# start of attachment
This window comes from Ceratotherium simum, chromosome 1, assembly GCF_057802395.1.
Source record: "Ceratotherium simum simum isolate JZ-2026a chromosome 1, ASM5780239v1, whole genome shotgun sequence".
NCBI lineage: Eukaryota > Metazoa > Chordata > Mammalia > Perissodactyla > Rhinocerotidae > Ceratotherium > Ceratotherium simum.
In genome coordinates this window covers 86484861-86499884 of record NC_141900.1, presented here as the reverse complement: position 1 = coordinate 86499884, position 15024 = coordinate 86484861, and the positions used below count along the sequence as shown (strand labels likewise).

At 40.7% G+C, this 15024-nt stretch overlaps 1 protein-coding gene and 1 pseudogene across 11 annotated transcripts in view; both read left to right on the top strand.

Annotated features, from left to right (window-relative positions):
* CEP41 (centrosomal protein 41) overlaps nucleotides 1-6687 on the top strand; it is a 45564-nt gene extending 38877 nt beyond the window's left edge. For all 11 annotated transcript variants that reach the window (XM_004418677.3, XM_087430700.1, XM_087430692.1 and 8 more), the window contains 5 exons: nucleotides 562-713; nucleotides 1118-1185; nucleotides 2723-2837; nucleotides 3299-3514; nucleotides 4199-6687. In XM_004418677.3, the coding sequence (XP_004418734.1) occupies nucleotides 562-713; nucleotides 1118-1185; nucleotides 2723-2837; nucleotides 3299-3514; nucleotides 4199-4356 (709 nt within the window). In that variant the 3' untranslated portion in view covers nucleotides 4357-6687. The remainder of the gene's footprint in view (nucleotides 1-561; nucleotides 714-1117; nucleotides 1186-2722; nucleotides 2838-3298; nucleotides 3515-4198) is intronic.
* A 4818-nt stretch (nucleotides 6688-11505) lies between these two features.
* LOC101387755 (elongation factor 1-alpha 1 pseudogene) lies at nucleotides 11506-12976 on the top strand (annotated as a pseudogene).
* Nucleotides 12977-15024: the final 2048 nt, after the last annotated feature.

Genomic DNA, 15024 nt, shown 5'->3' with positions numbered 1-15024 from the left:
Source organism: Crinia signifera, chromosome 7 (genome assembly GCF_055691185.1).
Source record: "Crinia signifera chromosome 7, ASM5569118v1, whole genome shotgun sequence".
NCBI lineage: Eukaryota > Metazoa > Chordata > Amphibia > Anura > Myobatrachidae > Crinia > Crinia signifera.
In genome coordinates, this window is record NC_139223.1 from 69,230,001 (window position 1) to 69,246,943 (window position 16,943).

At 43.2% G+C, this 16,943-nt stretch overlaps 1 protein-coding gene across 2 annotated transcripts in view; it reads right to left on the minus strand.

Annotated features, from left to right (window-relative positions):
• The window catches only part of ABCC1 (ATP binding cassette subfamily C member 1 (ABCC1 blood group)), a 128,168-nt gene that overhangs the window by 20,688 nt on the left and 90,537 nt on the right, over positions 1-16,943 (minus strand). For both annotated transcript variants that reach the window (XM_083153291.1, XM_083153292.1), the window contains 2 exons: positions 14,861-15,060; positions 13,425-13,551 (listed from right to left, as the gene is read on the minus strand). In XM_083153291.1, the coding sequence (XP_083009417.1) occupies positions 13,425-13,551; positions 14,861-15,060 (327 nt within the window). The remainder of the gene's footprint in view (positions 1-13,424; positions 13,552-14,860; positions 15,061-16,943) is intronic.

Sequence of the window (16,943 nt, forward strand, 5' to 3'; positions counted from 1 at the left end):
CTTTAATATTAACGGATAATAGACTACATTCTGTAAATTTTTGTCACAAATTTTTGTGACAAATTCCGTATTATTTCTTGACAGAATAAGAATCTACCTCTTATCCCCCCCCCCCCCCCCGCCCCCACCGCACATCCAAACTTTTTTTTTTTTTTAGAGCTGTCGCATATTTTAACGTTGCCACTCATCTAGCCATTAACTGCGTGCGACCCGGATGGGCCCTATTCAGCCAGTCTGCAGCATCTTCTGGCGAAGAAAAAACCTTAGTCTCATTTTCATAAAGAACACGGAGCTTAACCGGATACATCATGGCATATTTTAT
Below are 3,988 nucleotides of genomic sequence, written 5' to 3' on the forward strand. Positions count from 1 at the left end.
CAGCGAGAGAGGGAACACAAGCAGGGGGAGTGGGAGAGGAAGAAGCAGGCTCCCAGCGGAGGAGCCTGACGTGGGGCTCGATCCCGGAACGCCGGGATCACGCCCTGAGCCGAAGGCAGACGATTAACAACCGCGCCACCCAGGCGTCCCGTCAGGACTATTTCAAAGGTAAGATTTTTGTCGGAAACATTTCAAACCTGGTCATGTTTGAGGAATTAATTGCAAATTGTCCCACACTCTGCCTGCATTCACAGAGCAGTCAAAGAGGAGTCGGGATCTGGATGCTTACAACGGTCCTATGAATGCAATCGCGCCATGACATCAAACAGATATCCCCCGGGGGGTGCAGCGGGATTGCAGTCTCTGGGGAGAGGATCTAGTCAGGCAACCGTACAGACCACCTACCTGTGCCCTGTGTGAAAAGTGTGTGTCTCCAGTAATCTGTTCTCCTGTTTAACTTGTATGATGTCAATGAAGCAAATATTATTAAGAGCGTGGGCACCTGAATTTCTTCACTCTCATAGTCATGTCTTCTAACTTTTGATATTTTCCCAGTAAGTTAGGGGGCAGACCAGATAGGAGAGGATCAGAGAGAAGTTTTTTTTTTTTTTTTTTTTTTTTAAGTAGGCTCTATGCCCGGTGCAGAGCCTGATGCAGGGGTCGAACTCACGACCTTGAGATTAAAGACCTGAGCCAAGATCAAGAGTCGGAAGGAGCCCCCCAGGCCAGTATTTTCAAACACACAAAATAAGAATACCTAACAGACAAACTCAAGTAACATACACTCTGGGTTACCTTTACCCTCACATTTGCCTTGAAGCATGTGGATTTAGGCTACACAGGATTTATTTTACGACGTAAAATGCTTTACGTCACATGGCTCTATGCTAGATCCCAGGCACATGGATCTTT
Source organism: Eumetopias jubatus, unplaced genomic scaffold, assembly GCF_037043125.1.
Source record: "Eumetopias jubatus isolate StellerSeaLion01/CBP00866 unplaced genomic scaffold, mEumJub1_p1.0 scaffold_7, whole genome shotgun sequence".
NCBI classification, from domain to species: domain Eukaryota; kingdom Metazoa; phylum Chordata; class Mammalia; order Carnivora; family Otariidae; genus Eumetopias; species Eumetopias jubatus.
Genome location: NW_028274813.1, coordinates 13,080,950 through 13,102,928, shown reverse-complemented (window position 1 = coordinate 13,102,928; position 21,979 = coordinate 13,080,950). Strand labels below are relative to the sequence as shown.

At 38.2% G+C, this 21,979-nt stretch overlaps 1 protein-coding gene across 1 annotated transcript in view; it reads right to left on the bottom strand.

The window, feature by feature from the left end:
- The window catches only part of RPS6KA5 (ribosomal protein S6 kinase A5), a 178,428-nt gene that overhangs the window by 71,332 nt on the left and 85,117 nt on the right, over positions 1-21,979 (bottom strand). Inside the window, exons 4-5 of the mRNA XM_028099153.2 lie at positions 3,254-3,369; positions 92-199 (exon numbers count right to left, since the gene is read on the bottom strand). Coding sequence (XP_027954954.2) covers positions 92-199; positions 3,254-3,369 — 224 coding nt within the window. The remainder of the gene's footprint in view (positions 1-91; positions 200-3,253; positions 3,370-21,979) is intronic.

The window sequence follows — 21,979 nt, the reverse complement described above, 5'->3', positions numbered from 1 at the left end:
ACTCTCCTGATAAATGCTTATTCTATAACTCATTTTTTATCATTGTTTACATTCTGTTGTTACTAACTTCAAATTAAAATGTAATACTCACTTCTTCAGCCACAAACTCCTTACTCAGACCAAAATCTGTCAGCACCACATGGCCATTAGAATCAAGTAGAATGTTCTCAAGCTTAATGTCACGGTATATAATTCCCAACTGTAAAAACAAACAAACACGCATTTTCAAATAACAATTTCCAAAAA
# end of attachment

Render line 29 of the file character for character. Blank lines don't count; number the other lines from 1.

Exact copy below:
- The window catches only part of RPS6KA5 (ribosomal protein S6 kinase A5), a 178,428-nt gene that overhangs the window by 71,332 nt on the left and 85,117 nt on the right, over positions 1-21,979 (bottom strand). Inside the window, exons 4-5 of the mRNA XM_028099153.2 lie at positions 3,254-3,369; positions 92-199 (exon numbers count right to left, since the gene is read on the bottom strand). Coding sequence (XP_027954954.2) covers positions 92-199; positions 3,254-3,369 — 224 coding nt within the window. The remainder of the gene's footprint in view (positions 1-91; positions 200-3,253; positions 3,370-21,979) is intronic.